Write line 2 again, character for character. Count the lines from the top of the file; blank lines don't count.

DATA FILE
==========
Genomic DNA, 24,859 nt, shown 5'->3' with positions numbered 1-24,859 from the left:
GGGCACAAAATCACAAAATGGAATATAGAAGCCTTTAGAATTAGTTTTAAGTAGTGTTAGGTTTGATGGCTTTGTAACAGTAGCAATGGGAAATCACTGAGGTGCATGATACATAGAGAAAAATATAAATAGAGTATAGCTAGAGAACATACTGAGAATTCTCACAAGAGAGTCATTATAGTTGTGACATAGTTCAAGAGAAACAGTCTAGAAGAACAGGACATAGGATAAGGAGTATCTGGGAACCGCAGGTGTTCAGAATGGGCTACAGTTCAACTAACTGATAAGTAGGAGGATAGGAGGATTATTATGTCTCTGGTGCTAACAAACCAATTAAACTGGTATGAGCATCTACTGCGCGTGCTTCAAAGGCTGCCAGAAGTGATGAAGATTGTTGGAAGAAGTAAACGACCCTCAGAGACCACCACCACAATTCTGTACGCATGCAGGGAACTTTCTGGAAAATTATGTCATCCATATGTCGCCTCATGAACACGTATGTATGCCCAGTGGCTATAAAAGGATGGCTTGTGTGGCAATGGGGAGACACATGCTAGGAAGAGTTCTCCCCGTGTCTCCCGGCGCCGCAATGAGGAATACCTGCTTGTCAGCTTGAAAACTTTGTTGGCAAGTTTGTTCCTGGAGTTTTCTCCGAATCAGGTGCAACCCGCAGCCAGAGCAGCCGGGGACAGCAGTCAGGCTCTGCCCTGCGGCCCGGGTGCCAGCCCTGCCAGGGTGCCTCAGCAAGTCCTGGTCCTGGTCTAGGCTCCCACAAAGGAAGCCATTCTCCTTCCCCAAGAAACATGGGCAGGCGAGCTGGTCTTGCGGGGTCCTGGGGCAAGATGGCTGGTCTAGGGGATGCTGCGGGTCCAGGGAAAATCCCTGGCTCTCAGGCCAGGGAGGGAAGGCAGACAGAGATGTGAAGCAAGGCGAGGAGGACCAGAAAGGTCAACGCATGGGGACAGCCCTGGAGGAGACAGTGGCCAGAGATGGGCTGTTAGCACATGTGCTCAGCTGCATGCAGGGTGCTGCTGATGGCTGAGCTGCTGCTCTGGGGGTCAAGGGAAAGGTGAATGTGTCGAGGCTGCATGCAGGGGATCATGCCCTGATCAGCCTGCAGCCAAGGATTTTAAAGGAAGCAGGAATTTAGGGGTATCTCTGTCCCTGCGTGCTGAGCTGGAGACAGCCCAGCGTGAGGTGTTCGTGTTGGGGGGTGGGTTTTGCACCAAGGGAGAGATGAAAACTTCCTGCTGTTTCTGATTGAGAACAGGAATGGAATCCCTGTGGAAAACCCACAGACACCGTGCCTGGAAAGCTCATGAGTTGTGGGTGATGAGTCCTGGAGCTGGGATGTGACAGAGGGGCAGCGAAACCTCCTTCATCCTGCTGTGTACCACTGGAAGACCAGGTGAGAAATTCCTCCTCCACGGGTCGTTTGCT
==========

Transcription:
GGGCACAAAATCACAAAATGGAATATAGAAGCCTTTAGAATTAGTTTTAAGTAGTGTTAGGTTTGATGGCTTTGTAACAGTAGCAATGGGAAATCACTGAGGTGCATGATACATAGAGAAAAATATAAATAGAGTATAGCTAGAGAACATACTGAGAATTCTCACAAGAGAGTCATTATAGTTGTGACATAGTTCAAGAGAAACAGTCTAGAAGAACAGGACATAGGATAAGGAGTATCTGGGAACCGCAGGTGTTCAGAATGGGCTACAGTTCAACTAACTGATAAGTAGGAGGATAGGAGGATTATTATGTCTCTGGTGCTAACAAACCAATTAAACTGGTATGAGCATCTACTGCGCGTGCTTCAAAGGCTGCCAGAAGTGATGAAGATTGTTGGAAGAAGTAAACGACCCTCAGAGACCACCACCACAATTCTGTACGCATGCAGGGAACTTTCTGGAAAATTATGTCATCCATATGTCGCCTCATGAACACGTATGTATGCCCAGTGGCTATAAAAGGATGGCTTGTGTGGCAATGGGGAGACACATGCTAGGAAGAGTTCTCCCCGTGTCTCCCGGCGCCGCAATGAGGAATACCTGCTTGTCAGCTTGAAAACTTTGTTGGCAAGTTTGTTCCTGGAGTTTTCTCCGAATCAGGTGCAACCCGCAGCCAGAGCAGCCGGGGACAGCAGTCAGGCTCTGCCCTGCGGCCCGGGTGCCAGCCCTGCCAGGGTGCCTCAGCAAGTCCTGGTCCTGGTCTAGGCTCCCACAAAGGAAGCCATTCTCCTTCCCCAAGAAACATGGGCAGGCGAGCTGGTCTTGCGGGGTCCTGGGGCAAGATGGCTGGTCTAGGGGATGCTGCGGGTCCAGGGAAAATCCCTGGCTCTCAGGCCAGGGAGGGAAGGCAGACAGAGATGTGAAGCAAGGCGAGGAGGACCAGAAAGGTCAACGCATGGGGACAGCCCTGGAGGAGACAGTGGCCAGAGATGGGCTGTTAGCACATGTGCTCAGCTGCATGCAGGGTGCTGCTGATGGCTGAGCTGCTGCTCTGGGGGTCAAGGGAAAGGTGAATGTGTCGAGGCTGCATGCAGGGGATCATGCCCTGATCAGCCTGCAGCCAAGGATTTTAAAGGAAGCAGGAATTTAGGGGTATCTCTGTCCCTGCGTGCTGAGCTGGAGACAGCCCAGCGTGAGGTGTTCGTGTTGGGGGGTGGGTTTTGCACCAAGGGAGAGATGAAAACTTCCTGCTGTTTCTGATTGAGAACAGGAATGGAATCCCTGTGGAAAACCCACAGACACCGTGCCTGGAAAGCTCATGAGTTGTGGGTGATGAGTCCTGGAGCTGGGATGTGACAGAGGGGCAGCGAAACCTCCTTCATCCTGCTGTGTACCACTGGAAGACCAGGTGAGAAATTCCTCCTCCACGGGTCGTTTGCT